In his five full seasons before that (not including his rookie year), he averaged:

          35 HR
          119 RBI
          319 TB

          So, no regression at all.

          What we are looking at is his typical slow start.
          His career slashes for April are:

          .238 .342 .423 .766

          • 13
            John Autin says:

            He’s Mr. Unclutch.

          • 14
            John Autin says:

            … you understand, of course, that I am using a bit of hyperbole. What I really think is that Teix is in decline, as usual for a 32-year-old, and that his curve is somewhat steeper because he’s unable to adapt to the defensive shifts.

          • 15
            Mike L says:

            Not writing him off, but agreeing more with John A. He seems to have entered into his decline phas a little earlier than I would have expected for a first baseman. He’s not going to be terrible, but he’s likely to produce at lower rates over time, making the contract more expensive. Realistically, would you pay $20M per year for a guy with a 118 OPS+ (last year) who is getting older?

          • 17

            I’m not disagreeing with the observation that he seems to suck more than his “20 Million Dollar Yankee First Baseman” title would suggest he should….

            …just don’t see that the numbers back up the notion that he is quickly declining.

            And it is not “usual” for a 32-year old to decline. Yes, it happens. And sometimes it happens at 33. Or 34. Or 35. Or 36.

            I was in the best condition of my life at age 34, and my “decline” only became evident after getting crushed between an SUV and a brick wall at age 37.

            Teix just needs to start bunting.

          • 18
            John Autin says:

            Voomo, I know about his history of slow starts. I’m talking about the bigger picture.

            Offensively, Teixeira is now an average first baseman. Look where his OPS+ has ended up in the past two seasons among all 1Bs with 400+ PAs:

            — 2010, 12th out of 30. The average OPS+ was 120; Teix was 124.

            — 2011, 13th out of 25. The average OPS+ was 124; Teix was 118.

            Defense brings his value up some, but even using combined WAR, he ranked 10th in 2010 and 9th last year.

            I have nothing against him or his freedom to get overpaid. I’m just describing the player I see. He’s not an elite first baseman.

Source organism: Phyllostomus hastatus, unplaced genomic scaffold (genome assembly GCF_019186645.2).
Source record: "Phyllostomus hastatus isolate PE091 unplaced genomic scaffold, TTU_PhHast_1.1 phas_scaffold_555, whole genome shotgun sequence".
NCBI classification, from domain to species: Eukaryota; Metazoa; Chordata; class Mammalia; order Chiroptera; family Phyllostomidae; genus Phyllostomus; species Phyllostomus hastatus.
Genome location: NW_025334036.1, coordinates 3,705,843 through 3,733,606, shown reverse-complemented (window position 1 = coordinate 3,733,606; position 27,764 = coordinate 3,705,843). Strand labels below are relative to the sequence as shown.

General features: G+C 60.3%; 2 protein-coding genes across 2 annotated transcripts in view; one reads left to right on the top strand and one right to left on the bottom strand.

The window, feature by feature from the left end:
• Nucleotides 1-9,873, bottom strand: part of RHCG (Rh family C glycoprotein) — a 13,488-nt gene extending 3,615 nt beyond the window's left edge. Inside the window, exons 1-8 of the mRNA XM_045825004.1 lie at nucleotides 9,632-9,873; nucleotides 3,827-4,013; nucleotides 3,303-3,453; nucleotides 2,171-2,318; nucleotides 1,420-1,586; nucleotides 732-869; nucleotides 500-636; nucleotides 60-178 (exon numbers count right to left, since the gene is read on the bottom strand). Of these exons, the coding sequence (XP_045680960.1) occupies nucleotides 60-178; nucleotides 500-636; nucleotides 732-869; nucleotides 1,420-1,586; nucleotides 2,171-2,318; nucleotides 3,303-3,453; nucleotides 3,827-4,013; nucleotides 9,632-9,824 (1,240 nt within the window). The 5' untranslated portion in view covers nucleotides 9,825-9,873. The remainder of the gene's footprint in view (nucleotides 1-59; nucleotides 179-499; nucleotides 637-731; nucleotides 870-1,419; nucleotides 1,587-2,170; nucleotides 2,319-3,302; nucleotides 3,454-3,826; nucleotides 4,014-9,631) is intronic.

And, yes, it is typical for a MLB player to be in decline by age 32. Yes, there are many exceptions, but the trend is undeniable. Take any random group of players and graph their OPS+, WAR or whatever overall measure you like. The curve will be pointing down at 32.

          • 19
            John Autin says:

            Re: decline by age 32 —

            Over the past 5 years, here’s the median OPS+ for certain ages (based on players with 300+ PAs in a season, with the number of such players in parentheses):

            Age 28 — 105 OPS+ (124 players)
            Age 30 — 105 OPS+ (108 players)
            Age 32 — 95 OPS+ (86 players)

            Not only is there a big drop in OPS+ by age 32, but the number of players deemed fit for MLB also fell sharply. And that’s despite my using a low 300-PA requirement.

            Median Wins Above Replacement, same period, same threshold:

            Age 28 — 1.70 (124 players)
            Age 30 — 1.65 (108 players)
            Age 32 — 1.25 (86 players)

            This doesn’t prove that Teixeira is in an irreversible decline, but it does show that what he’s done over the past 2 years is perfectly consistent with historical norms.

          • 20


            Yes, I know that the numbers corroborate the 32-decline for baseball players.

            I should have specified that I was talking about Everybody. I’ve known a lot of elite athletes, most of them in the performing arts – dancers, aerialists, etc. And I’ve observed people whose attitudes and discipline have kept the age-monster at bay deep into their 30’s, and some into their 40’s.

            Not only kept it at bay, but have actually gotten better with age.

            And this is true for football quarterbacks, the ones who have made it to 35 physically sound. Steve Young first described the phenomenon of the “game slowing down” as he got older and wiser.

            Now, does the “game slow down” when you are 33 and trying to see and muscle-trigger the difference between a 95 mph four-seamer and and an 85 mph splitter? Maybe not.

            I’m just putting out there that attitude and perception (otherwise known as denial) have something to do with how a person (player) ages.

          • 21
            Nash Bruce says: